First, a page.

May 25, 2010

Strawberry Angel Pavlovas

Pin on PinterestShare on FacebookTweet about this on TwitterShare on Google+Share on StumbleUponShare on TumblrEmail this to someone

Let’s just get one thing straight right now: I’m a Midwestern person at heart. Born and raised in Illinois and proud of it. It’s a wonderful place to be from, and to me, there’s no better place to be in the summer. But I’ve lived in California for seven years, and although I used to think that someday I’d return to where I’m from to raise my kids, now you’d have to drag me kicking and screaming. Or at least grumbling the whole way. Because I’ve been brainwashed in that crazy way that so many Californians are, which is to say that, generally speaking, I totally believe that there’s no better place to live. I still can’t believe that I get to live here. The mild weather, the ability to see the mountains and the ocean in the same day, and all our year-round crazy sexy produce. I never understood the appeal of an avocado until I moved to California, and the strawberries, people. The strawberries!


Now, we have access to decent strawberries pretty much all year, but man, when prime strawberry season really hits here, we’ve got insanely gorgeous ones coming out our ears at criminally cheap prices. Pints at the registers in corner stores, full flats being hocked on street corners, even the organic berries are a steal right now. The fragrance smacks you in the face as soon as you walk into even the largest supermarket, piles of the kind of glistening, plump fruit that reveals a bleeding red interior all the way through when sliced. Like strawberries on Mother Nature’s steroids, I tell you. So awesome. And although I love a sparkling sorbet or a great shortcake recipe to showcase them, I think I’ve found my new favorite way to love on strawberries in their prime. I give you Strawberry Angel Pavlovas.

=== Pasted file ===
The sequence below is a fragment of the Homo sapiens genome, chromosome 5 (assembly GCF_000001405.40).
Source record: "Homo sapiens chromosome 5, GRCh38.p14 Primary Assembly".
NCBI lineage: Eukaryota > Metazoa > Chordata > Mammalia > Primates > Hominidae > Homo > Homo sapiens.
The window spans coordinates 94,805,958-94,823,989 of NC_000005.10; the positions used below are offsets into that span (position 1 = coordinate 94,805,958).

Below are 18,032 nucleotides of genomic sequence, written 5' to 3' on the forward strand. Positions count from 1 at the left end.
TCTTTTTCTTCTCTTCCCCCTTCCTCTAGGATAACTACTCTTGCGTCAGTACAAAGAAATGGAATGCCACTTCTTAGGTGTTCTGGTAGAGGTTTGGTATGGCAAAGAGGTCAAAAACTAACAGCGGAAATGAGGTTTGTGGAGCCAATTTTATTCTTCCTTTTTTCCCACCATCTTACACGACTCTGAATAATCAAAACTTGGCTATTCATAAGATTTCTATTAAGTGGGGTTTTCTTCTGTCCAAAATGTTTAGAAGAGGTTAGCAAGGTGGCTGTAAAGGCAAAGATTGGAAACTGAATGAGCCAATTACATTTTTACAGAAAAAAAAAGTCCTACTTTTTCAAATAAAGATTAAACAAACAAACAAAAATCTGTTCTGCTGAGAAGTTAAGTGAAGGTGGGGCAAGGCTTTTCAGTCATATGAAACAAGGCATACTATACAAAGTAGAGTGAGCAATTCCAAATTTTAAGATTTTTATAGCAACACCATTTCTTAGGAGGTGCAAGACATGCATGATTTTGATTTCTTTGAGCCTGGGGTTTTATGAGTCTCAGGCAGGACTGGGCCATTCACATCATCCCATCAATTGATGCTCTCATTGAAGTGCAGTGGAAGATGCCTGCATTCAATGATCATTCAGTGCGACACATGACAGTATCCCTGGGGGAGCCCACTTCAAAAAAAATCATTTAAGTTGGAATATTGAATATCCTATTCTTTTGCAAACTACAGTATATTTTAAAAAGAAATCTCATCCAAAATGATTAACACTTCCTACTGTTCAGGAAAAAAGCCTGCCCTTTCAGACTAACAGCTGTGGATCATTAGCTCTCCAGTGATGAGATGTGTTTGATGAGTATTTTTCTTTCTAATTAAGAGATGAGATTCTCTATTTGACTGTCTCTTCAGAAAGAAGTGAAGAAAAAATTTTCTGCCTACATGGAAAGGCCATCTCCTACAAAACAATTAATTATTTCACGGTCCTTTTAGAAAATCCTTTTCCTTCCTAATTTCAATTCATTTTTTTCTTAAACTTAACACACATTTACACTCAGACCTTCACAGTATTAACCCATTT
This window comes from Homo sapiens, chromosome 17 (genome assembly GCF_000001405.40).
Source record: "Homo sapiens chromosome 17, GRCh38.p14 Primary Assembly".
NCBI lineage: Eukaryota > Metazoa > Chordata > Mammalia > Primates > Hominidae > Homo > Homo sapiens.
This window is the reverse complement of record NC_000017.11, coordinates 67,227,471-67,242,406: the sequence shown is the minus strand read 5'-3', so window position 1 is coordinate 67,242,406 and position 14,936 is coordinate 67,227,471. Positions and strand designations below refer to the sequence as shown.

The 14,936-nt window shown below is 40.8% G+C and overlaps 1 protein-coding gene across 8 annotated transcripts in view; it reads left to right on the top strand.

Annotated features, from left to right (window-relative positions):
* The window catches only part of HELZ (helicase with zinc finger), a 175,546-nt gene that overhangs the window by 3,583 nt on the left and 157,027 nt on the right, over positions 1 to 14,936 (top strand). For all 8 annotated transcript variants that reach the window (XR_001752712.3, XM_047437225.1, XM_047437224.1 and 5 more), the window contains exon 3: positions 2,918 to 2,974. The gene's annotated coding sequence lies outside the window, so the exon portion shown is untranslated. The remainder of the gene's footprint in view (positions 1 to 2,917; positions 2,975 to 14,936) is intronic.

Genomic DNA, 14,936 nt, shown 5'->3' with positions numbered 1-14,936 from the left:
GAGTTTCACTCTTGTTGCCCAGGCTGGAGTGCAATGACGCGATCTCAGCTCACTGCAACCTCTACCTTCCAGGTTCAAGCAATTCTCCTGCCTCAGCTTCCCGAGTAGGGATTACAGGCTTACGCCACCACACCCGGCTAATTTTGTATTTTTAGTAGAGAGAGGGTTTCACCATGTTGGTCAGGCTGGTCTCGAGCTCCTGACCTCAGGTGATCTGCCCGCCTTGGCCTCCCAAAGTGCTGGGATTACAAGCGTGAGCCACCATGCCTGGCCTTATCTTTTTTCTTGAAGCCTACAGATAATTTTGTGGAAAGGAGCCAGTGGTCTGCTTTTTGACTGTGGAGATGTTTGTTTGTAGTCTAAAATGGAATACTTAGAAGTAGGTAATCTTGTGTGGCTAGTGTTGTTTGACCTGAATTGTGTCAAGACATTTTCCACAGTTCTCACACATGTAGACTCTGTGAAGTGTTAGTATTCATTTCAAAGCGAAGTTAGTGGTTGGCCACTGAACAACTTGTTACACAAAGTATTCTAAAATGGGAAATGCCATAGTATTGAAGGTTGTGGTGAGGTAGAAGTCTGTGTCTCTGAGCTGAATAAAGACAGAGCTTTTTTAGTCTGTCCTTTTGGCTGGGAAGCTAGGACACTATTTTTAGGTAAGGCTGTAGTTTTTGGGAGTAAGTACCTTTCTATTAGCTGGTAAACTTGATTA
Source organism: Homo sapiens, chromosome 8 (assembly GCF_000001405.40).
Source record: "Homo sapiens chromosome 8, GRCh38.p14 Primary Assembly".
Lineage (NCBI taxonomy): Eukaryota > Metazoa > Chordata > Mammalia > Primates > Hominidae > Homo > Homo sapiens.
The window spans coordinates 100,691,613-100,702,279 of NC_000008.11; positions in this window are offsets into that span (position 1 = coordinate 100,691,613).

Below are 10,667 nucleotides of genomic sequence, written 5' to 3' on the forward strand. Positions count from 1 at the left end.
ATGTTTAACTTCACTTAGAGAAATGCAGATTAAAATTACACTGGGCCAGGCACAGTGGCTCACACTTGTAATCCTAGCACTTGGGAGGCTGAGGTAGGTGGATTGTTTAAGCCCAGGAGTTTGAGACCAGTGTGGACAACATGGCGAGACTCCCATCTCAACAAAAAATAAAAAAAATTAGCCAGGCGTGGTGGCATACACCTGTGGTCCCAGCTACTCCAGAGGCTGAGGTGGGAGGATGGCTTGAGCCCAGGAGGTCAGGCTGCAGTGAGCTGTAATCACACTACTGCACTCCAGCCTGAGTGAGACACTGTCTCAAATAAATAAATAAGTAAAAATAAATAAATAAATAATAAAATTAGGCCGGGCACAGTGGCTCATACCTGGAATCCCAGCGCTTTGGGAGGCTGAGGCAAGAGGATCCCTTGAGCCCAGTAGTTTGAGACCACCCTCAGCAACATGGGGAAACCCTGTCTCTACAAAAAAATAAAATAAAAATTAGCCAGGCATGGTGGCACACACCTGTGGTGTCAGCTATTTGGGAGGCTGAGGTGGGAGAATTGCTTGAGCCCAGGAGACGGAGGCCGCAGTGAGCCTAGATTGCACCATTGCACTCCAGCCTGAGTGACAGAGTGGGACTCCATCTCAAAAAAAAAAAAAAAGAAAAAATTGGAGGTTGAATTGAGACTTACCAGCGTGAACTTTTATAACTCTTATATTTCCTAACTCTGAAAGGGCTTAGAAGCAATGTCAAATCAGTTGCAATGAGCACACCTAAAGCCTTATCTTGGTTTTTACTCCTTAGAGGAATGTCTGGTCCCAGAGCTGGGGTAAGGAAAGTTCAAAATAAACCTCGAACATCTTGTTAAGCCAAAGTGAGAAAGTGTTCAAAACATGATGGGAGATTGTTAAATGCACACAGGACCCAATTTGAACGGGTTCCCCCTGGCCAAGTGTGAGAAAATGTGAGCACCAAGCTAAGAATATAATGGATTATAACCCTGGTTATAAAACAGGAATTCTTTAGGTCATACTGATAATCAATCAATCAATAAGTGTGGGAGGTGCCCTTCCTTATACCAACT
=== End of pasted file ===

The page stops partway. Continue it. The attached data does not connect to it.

This recipe was inspired by one from the grande dame of the California culinary scene, she of the famous waffle recipe, Marion Cunningham. Her recipe for Strawberry Angel Pie got an instant bookmark–what’s not to obsess over when you’re dealing with a pie that involves a crisp meringue crust, billows of freshly whipped cream dotted with strawberries and dreamy lemon cream? Huminuh, huminuh.


As I’m wont to do with recipes with which I become obsessed, I thought about making that dang pie pretty much nonstop as soon as I found it, but hesitated because of the high risk of wasted delicious food. See, despite the insatiable sweet teeth that reside in this household, I really doubted we could demolish an entire pie in a day (not that I mentioned this to the husband, for fear he’d take pause, raise an eyebrow and ask if I’d care to make it interesting). And the reason it would all need to go down within one day is that with a base of delicate meringue and temperamental whipped cream, this is the sort of thing that you have to assemble and put in your face before it all starts to break down. But then I got all smart all of a sudden and opted to make pretty-pretty individual Strawberry Angel Pies, Pavlova-style.


Pavlova, for the record, would probably be up there for dessert after my very last meal. Not that I’m anticipating having my last meal anytime soon. That’s a horrible thing to say. How morbid. Sorry. But really, guys–crisp on the outside, marshmallowy-inside meringue shells topped with a bright lemon cream and whipped cream and peak of the season strawberries? Perfection. So perfect, it should be someone’s very first dessert. So let’s say that instead. The first dessert for a brand new, sweet-smelling little baby angel from heaven. There, that’s much better.

Strawberry Angel Pavlovas
Adapted from Marion Cunningham’s recipe in The San Francisco Chronicle Cookbook

If you’d like to make this recipe into a pie like the original, then just spread the meringue in a buttered 9-inch pie plate, and bake just like you would for the shells. Fill with the lemon cream, then pile on the strawberry whipped cream.

Whether you make the individual Pavlovas or just one big pie, save your assembly for right before your serve it. The meringue can be baked a day in advance (store airtight), the strawberries sliced, and the lemon custard made the day before, stored in the fridge with a sheet of plastic wrapped pushed right on the surface (rewarm it a bit by placing the bowl in a pan of warm water and stirring well, just too loosen it up a little). This recipe can be halved to make four Pavlovas–just use a handheld mixer for the smaller amounts of eggs and cream.

Serves 8

4 eggs at room temperature, separated
1/4 teaspoon salt
1/4 teaspoon cream of tartar
1 teaspoon pure vanilla extract
1 1/2 cups sugar
1/4 cup fresh lemon juice
1 tablespoon grated lemon zest
2 cups fresh strawberries, hulled and sliced, plus more for garnish
1/3 cup powdered sugar
1 1/2 cups heavy cream

Position an oven rack in the center of the oven and preheat it to 275 degrees. Line a baking sheet with parchment paper or a silicone baking mat.